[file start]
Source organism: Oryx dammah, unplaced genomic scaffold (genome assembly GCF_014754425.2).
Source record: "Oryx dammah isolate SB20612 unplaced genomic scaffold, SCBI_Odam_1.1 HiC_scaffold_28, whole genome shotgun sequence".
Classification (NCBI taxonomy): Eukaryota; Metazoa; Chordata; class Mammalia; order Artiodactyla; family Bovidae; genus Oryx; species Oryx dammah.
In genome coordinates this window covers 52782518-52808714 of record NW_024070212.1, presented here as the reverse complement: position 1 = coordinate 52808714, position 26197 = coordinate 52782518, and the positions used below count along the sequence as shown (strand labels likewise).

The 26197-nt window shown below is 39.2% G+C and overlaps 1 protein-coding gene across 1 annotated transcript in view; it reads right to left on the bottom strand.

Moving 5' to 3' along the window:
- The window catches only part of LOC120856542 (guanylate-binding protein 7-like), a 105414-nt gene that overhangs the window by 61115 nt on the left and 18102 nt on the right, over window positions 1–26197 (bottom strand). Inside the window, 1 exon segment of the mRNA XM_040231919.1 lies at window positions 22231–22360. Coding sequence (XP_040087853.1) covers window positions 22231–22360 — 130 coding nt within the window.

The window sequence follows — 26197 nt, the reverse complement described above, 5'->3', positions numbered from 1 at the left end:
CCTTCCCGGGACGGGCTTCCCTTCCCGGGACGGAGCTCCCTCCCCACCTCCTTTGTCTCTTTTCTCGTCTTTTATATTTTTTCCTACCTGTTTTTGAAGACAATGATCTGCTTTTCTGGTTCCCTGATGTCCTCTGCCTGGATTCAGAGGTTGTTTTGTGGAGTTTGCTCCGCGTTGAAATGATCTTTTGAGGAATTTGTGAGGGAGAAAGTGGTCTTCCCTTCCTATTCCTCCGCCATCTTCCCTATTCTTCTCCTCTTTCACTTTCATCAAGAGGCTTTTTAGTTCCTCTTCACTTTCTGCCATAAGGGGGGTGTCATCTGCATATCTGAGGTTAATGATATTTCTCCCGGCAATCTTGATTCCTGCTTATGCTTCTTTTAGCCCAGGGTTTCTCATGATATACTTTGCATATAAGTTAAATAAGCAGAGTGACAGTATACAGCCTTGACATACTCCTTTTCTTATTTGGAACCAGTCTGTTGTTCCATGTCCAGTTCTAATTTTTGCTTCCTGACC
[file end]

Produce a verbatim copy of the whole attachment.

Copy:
Source organism: Oryx dammah, unplaced genomic scaffold (genome assembly GCF_014754425.2).
Source record: "Oryx dammah isolate SB20612 unplaced genomic scaffold, SCBI_Odam_1.1 HiC_scaffold_28, whole genome shotgun sequence".
Classification (NCBI taxonomy): Eukaryota; Metazoa; Chordata; class Mammalia; order Artiodactyla; family Bovidae; genus Oryx; species Oryx dammah.
In genome coordinates this window covers 52782518-52808714 of record NW_024070212.1, presented here as the reverse complement: position 1 = coordinate 52808714, position 26197 = coordinate 52782518, and the positions used below count along the sequence as shown (strand labels likewise).

The 26197-nt window shown below is 39.2% G+C and overlaps 1 protein-coding gene across 1 annotated transcript in view; it reads right to left on the bottom strand.

Moving 5' to 3' along the window:
- The window catches only part of LOC120856542 (guanylate-binding protein 7-like), a 105414-nt gene that overhangs the window by 61115 nt on the left and 18102 nt on the right, over window positions 1–26197 (bottom strand). Inside the window, 1 exon segment of the mRNA XM_040231919.1 lies at window positions 22231–22360. Coding sequence (XP_040087853.1) covers window positions 22231–22360 — 130 coding nt within the window.

The window sequence follows — 26197 nt, the reverse complement described above, 5'->3', positions numbered from 1 at the left end:
CCTTCCCGGGACGGGCTTCCCTTCCCGGGACGGAGCTCCCTCCCCACCTCCTTTGTCTCTTTTCTCGTCTTTTATATTTTTTCCTACCTGTTTTTGAAGACAATGATCTGCTTTTCTGGTTCCCTGATGTCCTCTGCCTGGATTCAGAGGTTGTTTTGTGGAGTTTGCTCCGCGTTGAAATGATCTTTTGAGGAATTTGTGAGGGAGAAAGTGGTCTTCCCTTCCTATTCCTCCGCCATCTTCCCTATTCTTCTCCTCTTTCACTTTCATCAAGAGGCTTTTTAGTTCCTCTTCACTTTCTGCCATAAGGGGGGTGTCATCTGCATATCTGAGGTTAATGATATTTCTCCCGGCAATCTTGATTCCTGCTTATGCTTCTTTTAGCCCAGGGTTTCTCATGATATACTTTGCATATAAGTTAAATAAGCAGAGTGACAGTATACAGCCTTGACATACTCCTTTTCTTATTTGGAACCAGTCTGTTGTTCCATGTCCAGTTCTAATTTTTGCTTCCTGACC